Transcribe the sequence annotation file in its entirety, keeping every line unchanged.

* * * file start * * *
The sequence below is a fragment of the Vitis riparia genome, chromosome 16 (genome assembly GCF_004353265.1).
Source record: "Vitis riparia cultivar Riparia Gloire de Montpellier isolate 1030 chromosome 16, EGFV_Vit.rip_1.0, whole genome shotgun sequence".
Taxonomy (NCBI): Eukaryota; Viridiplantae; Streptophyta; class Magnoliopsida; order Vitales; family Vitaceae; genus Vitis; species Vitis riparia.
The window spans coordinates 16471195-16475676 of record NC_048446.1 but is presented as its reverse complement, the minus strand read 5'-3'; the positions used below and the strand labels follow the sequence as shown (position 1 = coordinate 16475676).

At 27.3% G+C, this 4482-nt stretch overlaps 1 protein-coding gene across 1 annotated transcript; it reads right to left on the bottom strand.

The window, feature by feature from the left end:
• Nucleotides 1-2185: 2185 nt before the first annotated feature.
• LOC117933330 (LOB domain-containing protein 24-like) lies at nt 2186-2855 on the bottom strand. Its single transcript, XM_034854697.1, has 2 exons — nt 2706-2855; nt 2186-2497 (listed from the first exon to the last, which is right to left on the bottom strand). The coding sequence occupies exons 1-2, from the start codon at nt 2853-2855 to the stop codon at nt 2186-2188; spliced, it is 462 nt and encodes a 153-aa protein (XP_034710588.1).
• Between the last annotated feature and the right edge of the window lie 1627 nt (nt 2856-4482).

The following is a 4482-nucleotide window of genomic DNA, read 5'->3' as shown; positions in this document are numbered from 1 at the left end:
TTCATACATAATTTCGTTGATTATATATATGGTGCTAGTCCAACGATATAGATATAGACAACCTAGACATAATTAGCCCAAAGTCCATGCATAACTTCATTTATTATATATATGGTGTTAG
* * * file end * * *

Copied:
The sequence below is a fragment of the Vitis riparia genome, chromosome 16 (genome assembly GCF_004353265.1).
Source record: "Vitis riparia cultivar Riparia Gloire de Montpellier isolate 1030 chromosome 16, EGFV_Vit.rip_1.0, whole genome shotgun sequence".
Taxonomy (NCBI): Eukaryota; Viridiplantae; Streptophyta; class Magnoliopsida; order Vitales; family Vitaceae; genus Vitis; species Vitis riparia.
The window spans coordinates 16471195-16475676 of record NC_048446.1 but is presented as its reverse complement, the minus strand read 5'-3'; the positions used below and the strand labels follow the sequence as shown (position 1 = coordinate 16475676).

At 27.3% G+C, this 4482-nt stretch overlaps 1 protein-coding gene across 1 annotated transcript; it reads right to left on the bottom strand.

The window, feature by feature from the left end:
• Nucleotides 1-2185: 2185 nt before the first annotated feature.
• LOC117933330 (LOB domain-containing protein 24-like) lies at nt 2186-2855 on the bottom strand. Its single transcript, XM_034854697.1, has 2 exons — nt 2706-2855; nt 2186-2497 (listed from the first exon to the last, which is right to left on the bottom strand). The coding sequence occupies exons 1-2, from the start codon at nt 2853-2855 to the stop codon at nt 2186-2188; spliced, it is 462 nt and encodes a 153-aa protein (XP_034710588.1).
• Between the last annotated feature and the right edge of the window lie 1627 nt (nt 2856-4482).

The following is a 4482-nucleotide window of genomic DNA, read 5'->3' as shown; positions in this document are numbered from 1 at the left end:
TTCATACATAATTTCGTTGATTATATATATGGTGCTAGTCCAACGATATAGATATAGACAACCTAGACATAATTAGCCCAAAGTCCATGCATAACTTCATTTATTATATATATGGTGTTAG